YTM: I noted that phrase “the love in the room” in Yoga Skills for Therapists and I was thinking about that in terms of how spiritual practice plays a role in treating disorder. Maybe it just starts with the love in the room.
AW: I have to give credit to Sharon Salzberg for that term. I believe it starts right there because we have been wounded in relationships, that’s usually where the trauma occurs, the disappointment, the betrayal and the loss. That’s typically why we become depressed.
But people say, “Well, what about biochemical reasons?” Our biochemistry shifts because of life experiences. And I can say more about that, but I want to get back to the love in the room. So when we’re offering that to our students and clients we’re creating the space for healing to happen.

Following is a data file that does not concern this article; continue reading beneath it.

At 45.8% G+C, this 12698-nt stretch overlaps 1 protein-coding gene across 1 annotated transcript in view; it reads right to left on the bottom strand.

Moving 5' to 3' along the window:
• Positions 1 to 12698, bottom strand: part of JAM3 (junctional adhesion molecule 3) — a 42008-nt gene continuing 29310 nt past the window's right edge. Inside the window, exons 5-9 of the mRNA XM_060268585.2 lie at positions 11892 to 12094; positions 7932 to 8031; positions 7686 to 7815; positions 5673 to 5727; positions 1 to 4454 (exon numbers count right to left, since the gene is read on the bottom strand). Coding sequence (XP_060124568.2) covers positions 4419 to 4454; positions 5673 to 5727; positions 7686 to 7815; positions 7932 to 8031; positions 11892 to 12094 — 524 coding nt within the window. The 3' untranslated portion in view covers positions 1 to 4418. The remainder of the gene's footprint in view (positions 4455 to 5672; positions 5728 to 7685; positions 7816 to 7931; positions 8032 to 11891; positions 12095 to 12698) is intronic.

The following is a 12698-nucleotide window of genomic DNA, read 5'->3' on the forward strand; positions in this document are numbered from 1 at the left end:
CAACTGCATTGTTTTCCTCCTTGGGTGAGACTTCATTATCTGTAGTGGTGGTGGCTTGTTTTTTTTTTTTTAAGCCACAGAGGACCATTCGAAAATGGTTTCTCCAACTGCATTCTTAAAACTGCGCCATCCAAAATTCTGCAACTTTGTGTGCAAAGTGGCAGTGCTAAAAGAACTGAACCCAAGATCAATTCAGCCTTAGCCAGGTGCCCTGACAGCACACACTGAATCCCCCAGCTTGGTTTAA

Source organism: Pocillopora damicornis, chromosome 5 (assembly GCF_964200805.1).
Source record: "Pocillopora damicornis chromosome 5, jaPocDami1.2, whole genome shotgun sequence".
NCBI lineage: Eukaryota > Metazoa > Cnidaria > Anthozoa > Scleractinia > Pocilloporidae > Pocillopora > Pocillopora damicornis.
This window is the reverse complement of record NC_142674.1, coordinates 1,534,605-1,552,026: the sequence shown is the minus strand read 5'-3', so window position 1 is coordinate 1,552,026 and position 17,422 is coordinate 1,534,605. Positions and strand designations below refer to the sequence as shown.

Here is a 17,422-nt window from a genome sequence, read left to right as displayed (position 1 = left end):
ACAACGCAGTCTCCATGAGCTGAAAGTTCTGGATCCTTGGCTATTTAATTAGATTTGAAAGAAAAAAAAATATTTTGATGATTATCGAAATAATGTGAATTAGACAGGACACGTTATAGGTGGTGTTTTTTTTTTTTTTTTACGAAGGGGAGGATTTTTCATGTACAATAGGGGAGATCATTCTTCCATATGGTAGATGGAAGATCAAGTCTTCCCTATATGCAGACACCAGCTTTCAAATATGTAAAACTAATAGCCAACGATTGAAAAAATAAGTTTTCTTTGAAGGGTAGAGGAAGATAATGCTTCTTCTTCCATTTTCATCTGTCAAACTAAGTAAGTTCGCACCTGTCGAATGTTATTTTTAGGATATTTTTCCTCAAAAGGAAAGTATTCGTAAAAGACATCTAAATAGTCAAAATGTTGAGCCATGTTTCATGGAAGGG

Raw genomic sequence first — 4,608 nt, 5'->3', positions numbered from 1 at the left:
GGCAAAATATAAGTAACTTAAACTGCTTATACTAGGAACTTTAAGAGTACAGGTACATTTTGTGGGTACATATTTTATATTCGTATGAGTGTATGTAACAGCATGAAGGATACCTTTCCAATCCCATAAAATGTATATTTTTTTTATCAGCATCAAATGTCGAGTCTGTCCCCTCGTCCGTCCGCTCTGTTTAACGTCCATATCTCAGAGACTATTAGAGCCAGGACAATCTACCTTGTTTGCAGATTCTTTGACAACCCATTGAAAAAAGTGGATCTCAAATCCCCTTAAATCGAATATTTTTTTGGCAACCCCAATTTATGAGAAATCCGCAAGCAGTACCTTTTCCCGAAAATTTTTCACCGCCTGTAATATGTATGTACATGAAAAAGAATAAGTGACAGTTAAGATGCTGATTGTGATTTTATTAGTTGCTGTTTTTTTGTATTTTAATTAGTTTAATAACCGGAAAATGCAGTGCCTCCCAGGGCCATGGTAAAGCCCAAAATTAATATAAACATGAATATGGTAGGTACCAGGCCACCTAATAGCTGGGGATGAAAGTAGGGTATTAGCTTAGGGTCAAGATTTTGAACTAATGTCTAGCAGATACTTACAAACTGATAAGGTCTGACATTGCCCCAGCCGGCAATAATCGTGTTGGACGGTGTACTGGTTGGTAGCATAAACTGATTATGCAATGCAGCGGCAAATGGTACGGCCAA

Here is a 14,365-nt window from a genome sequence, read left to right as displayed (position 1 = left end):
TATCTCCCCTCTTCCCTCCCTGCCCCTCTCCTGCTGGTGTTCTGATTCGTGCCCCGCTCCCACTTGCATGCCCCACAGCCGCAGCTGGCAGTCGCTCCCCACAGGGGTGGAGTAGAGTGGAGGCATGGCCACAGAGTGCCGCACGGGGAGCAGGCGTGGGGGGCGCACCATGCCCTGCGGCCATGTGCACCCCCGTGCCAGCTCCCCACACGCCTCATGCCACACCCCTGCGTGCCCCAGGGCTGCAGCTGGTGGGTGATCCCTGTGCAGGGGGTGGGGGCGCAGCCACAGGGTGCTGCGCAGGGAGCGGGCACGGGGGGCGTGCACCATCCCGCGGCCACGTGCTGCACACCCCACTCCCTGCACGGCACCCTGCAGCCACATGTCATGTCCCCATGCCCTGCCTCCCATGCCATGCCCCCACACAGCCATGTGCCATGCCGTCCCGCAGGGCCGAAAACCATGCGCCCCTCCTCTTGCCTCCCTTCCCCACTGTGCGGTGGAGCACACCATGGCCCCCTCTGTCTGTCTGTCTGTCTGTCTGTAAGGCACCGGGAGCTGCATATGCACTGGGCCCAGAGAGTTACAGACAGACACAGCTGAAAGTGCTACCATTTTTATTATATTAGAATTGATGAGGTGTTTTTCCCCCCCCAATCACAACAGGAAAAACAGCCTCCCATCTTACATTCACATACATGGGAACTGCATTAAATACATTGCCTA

There was a famous study in the Eighties where they took mothers away from baby monkeys and gave them a surrogate stuffed monkey, and the baby monkeys showed symptoms of depression. When they measured their serotonin levels they were down. Our experience in life changes our biochemistry, changes our brain. And by the same token I have a newsletter for research and book reviews and I just reviewed Sat Bir Khalsa’s Your Brain on Yoga. We’re changing not only our biochemistry but the structure of our brain through yoga practices.
YTM: It does appear that modern neuroscience is confirming what the so-called “technicians of the sacred” have intuited for ages.
AW: Exactly. It so amazes me Ivan that the system of the chakra energy centers in the physical, emotional and psychic bodies – well we don’t really separate them out in yoga – but the yogis didn’t have fMRI’s [a technique used to assess brain activity – Editor] and scans of the brain and body, but they understood that those plexus centers, the solar plexus and the cardio plexus, are related to our endocrine system. They understood the energy system, the 72 thousand nadis -- we’re getting a little esoteric here, but it’s really relevant to what scientists are corroborating now in the 21st century. Pretty cool!
INTERVIEW PART TWO